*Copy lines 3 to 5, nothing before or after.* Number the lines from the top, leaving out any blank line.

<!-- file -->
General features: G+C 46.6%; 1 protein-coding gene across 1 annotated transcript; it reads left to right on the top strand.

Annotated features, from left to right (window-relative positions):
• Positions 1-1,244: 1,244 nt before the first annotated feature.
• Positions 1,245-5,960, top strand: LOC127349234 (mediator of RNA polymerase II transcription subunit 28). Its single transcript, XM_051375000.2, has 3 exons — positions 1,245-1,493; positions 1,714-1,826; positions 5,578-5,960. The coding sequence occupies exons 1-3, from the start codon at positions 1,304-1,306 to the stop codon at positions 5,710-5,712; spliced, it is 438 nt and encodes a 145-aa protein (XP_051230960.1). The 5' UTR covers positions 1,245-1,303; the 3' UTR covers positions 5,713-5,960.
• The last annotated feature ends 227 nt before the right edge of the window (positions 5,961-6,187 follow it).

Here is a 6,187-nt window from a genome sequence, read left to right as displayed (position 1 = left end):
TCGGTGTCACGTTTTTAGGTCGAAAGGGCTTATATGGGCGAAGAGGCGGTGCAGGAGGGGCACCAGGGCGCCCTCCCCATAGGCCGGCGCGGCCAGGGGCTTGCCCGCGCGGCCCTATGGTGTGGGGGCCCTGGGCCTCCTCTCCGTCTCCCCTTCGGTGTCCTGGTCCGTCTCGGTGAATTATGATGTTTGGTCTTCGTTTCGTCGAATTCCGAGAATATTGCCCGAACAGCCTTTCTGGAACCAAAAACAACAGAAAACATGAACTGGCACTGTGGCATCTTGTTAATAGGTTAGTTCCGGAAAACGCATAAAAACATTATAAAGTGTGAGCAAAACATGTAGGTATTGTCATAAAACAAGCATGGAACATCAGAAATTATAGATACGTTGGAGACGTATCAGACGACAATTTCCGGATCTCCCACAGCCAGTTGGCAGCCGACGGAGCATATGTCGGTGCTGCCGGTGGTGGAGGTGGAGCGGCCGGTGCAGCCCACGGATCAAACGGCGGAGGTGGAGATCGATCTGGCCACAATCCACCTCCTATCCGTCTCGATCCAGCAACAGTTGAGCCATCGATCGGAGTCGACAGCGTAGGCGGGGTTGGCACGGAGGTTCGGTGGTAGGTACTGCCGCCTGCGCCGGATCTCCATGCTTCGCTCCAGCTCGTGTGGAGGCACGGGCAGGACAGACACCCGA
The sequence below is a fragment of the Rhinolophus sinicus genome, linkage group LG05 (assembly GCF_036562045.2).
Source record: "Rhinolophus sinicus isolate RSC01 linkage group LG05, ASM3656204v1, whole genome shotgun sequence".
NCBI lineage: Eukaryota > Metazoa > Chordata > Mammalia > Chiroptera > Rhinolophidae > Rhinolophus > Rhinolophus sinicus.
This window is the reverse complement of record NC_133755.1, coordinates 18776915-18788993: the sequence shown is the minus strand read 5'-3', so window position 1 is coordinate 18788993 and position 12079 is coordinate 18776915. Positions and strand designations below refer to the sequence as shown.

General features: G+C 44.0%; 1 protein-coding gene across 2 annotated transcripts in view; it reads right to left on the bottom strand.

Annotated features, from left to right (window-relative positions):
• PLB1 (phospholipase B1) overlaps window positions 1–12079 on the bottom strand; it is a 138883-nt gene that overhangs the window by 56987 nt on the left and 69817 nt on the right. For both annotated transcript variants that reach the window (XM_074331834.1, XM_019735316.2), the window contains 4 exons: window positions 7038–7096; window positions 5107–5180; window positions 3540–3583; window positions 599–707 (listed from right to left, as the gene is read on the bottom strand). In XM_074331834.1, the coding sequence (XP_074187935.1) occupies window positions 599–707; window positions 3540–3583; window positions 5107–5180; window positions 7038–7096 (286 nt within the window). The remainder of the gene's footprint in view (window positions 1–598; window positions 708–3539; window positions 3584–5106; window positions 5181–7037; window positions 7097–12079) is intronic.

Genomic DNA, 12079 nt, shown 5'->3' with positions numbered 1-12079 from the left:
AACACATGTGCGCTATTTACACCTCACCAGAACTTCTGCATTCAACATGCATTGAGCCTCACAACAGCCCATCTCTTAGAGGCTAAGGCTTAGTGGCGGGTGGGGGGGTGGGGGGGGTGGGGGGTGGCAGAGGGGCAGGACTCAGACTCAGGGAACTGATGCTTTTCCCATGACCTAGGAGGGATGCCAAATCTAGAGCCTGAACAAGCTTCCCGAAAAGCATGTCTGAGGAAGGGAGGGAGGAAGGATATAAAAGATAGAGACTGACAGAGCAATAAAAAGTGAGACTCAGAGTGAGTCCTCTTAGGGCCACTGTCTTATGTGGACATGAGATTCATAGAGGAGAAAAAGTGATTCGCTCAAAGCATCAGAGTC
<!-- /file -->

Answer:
• Positions 1-1,244: 1,244 nt before the first annotated feature.
• Positions 1,245-5,960, top strand: LOC127349234 (mediator of RNA polymerase II transcription subunit 28). Its single transcript, XM_051375000.2, has 3 exons — positions 1,245-1,493; positions 1,714-1,826; positions 5,578-5,960. The coding sequence occupies exons 1-3, from the start codon at positions 1,304-1,306 to the stop codon at positions 5,710-5,712; spliced, it is 438 nt and encodes a 145-aa protein (XP_051230960.1). The 5' UTR covers positions 1,245-1,303; the 3' UTR covers positions 5,713-5,960.
• The last annotated feature ends 227 nt before the right edge of the window (positions 5,961-6,187 follow it).